5 Unique Tips for Driver Retention

The ability to retain truck drivers is a major source of competitive advantage in the trucking industry. If you are bad at driver retention then you are stuck competing in a market with a severe shortage and high hiring costs.

Common advice for driver retention includes things like increasing pay, treating drivers with respect, and collecting driver feedback. However, there are plenty of other ways to make your company stand out as a place drivers want to be. Here are 5 unique tips for driver retention.

  1. Encourage Drivers to Drive With Pets 
  2. Provide Top-Notch Amenities 
  3. Party Party Party and Party Some More
  4. Promote from Within
  5. Social Media Spotlight Posts

Encourage Drivers to Drive With Pets

For decades truck drivers have been sneaking their pets on board with them to take on the road. Drivers had to sneak their pets onto the truck because in the past companies forbid any furry friends on the road.

Long voyages on the road can lead to drivers feeling alone and depressed. Across America, 1.5% of people suffer from depression, among truck drivers that number rises to 13.6%. Feelings of loneliness and depression lead to job dissatisfaction and ultimately leaving the industry.

Encouraging truck drivers to drive with pets is one of the best ways to help keep your drivers happy. Your drivers will never have to be alone on the road and pets are known mood enhancers.

Deploying a pet-friendly policy may be the reason why a driver sticks with your company instead of accepting a higher-paying position with someone else. Truck drivers who love driving with their pets will want to stick with carriers that support their pets.

The driver recruiting manager demonstrates the retention strategy plan.

Provide Top-Notch Amenities

While sitting in a conference room discussing retention strategies, it can be easy to overlook the amenities. However, to truck drivers, the amenities are crucial to a comfortable OTR trip.

Amenities include things such as a microwave and refrigerator, a comfortable mattress, room for storage, temperature control, and anything else that makes living in the truck more pleasant.

The truck cabin is not the trucker’s home, but amenities can make the truck feel as home-like as possible.

Keeping your drivers comfortable on the road is a great incentive for drivers to stay with your company. Even if they start looking at positions with other companies, your drivers will look at the amenities provided by your competition. If you offer nicer amenities than the competition, then that is a heavy incentive to stay with your company.

Party Party Party and Party Some More 

Who doesn’t love to party? A company culture that prioritizes celebrating accomplishments, milestones, and great performances is a culture that people want to be a part of.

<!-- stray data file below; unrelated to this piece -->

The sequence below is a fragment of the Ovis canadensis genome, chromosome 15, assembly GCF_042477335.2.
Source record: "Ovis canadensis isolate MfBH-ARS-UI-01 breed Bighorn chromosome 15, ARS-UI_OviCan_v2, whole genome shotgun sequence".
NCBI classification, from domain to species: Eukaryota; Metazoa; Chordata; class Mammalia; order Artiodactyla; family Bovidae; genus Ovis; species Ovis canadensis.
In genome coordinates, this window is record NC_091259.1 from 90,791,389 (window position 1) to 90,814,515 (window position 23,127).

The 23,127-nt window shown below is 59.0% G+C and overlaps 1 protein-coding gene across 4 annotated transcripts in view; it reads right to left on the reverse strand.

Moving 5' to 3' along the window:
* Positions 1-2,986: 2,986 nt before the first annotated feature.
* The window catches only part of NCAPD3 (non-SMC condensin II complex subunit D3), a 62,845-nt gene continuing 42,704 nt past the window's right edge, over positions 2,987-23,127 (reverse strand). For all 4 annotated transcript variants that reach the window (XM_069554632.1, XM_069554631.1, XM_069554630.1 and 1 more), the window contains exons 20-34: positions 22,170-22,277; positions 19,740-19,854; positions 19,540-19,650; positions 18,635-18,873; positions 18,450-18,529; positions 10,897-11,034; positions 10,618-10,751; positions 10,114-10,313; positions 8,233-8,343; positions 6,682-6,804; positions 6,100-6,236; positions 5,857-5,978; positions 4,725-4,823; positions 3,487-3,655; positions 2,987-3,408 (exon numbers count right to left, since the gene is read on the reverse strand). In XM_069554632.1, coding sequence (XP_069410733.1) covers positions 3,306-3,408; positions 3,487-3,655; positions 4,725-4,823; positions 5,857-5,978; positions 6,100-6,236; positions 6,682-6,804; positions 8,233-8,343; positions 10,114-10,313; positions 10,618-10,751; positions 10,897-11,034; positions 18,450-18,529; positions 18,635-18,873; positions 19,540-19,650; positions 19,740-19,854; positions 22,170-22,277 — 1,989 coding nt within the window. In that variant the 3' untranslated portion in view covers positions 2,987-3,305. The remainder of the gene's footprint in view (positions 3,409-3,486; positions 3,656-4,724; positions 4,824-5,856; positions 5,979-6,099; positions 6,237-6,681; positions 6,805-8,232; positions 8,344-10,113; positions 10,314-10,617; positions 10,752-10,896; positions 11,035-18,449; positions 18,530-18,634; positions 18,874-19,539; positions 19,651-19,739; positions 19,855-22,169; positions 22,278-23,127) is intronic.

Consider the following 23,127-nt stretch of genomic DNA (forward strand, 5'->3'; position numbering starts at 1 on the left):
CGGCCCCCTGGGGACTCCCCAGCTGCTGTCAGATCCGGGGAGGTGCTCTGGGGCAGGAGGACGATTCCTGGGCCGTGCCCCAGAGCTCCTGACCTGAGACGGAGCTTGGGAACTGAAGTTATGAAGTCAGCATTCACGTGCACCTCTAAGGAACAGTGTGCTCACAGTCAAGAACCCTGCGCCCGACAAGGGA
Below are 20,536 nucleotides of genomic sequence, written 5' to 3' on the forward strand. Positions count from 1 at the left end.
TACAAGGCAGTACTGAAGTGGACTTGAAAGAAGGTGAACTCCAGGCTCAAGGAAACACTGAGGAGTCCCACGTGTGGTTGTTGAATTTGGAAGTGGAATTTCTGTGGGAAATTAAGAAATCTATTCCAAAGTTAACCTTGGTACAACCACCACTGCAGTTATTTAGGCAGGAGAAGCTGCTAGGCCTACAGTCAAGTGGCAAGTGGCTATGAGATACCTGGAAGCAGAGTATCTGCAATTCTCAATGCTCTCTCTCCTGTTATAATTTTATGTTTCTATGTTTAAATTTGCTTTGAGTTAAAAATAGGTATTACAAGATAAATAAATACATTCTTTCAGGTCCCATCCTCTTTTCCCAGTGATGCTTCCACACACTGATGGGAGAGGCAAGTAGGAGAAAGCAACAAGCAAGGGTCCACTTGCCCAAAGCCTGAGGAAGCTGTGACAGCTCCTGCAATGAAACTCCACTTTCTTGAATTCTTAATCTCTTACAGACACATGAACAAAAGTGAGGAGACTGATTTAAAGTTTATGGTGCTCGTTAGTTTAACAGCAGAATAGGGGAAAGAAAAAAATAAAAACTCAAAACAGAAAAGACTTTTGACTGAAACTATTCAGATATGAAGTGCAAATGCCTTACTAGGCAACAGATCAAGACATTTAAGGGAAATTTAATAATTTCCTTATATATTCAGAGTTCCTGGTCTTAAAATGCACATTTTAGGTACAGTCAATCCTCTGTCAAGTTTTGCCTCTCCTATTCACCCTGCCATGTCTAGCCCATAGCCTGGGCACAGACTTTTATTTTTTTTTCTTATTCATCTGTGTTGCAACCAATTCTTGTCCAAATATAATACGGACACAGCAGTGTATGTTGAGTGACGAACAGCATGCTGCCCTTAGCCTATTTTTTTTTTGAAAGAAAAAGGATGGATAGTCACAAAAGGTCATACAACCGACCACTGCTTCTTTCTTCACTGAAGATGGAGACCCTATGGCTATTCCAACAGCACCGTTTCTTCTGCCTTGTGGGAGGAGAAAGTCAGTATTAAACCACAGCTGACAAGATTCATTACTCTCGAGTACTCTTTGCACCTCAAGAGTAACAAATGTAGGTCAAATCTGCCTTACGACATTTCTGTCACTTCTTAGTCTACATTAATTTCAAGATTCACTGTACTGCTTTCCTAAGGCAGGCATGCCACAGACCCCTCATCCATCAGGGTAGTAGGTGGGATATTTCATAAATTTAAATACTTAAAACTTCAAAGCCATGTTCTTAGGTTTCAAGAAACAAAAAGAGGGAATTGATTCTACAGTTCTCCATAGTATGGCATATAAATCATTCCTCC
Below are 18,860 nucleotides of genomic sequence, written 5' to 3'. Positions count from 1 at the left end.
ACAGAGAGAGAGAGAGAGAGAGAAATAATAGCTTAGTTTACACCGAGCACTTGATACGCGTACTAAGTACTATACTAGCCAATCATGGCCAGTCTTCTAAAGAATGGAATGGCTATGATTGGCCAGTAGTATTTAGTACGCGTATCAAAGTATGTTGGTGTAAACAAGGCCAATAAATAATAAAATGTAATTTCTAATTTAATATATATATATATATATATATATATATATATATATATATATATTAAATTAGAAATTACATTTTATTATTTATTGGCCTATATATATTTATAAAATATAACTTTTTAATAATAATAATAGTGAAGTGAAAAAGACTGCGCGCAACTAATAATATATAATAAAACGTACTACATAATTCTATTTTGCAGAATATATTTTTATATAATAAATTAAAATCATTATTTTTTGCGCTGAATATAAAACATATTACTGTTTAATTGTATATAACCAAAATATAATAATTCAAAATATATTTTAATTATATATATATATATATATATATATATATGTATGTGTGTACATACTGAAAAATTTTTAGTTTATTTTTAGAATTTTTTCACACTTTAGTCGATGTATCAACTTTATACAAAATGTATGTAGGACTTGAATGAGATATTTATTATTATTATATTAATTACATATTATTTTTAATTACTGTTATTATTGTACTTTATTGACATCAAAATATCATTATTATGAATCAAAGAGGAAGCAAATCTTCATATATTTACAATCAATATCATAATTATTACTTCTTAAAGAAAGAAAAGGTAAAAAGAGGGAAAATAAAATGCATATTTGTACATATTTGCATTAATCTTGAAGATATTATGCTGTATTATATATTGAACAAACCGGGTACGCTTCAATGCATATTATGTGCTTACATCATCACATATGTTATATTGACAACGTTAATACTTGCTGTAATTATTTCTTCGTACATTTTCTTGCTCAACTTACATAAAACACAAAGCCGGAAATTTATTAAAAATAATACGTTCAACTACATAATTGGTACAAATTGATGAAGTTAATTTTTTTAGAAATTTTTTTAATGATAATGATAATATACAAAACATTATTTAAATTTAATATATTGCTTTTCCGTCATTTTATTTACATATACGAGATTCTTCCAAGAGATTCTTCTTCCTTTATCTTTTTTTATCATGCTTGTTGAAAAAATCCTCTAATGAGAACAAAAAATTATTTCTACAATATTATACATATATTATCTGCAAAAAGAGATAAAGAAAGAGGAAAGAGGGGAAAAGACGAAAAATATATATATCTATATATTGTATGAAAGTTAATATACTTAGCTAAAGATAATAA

If you are only celebrating the bare minimum (major holidays, driver appreciation week, etc.) then you do not prioritize celebration. Drivers may be influenced to leave for a company that “has more fun” than your company.

Also, celebrating your drivers is going to make them feel like they are appreciated. Appreciation is one of the cornerstones of driver retention.

Promote From Within

Not all truck drivers want to be drivers for their entire career. Some drivers have aspirations of accomplishing other things within the trucking industry.

You need to identify the drivers working for you that are eyeing other positions outside of “driver”. Give these drivers a chance to be promoted to the position they desire.

Promoting drivers from within your company sends a message to all of your drivers that they can grow with you. Plus, promoting drivers to managerial positions helps your management team be more empathetic towards the challenges of being a truck driver.

This dedication to letting your drivers grow and increased levels of empathy will help your company retain your drivers.

A team of workers on a gray background. The concept of personnel selection and management within the team. Dismissal and hiring people to work. Human Resource Management. Headhunting. Talented worker

Social Media Spotlight Posts

Like I mentioned earlier, drivers want to be appreciated by their employers. Company parties are one way to internally appreciate your drivers. Social media is a way to show your appreciation externally.

Spotlight posts let you share with your network outside of your company how much you appreciate your drivers. Plus, the driver that the spotlight is on gets a chance to show their network that they are a high achiever.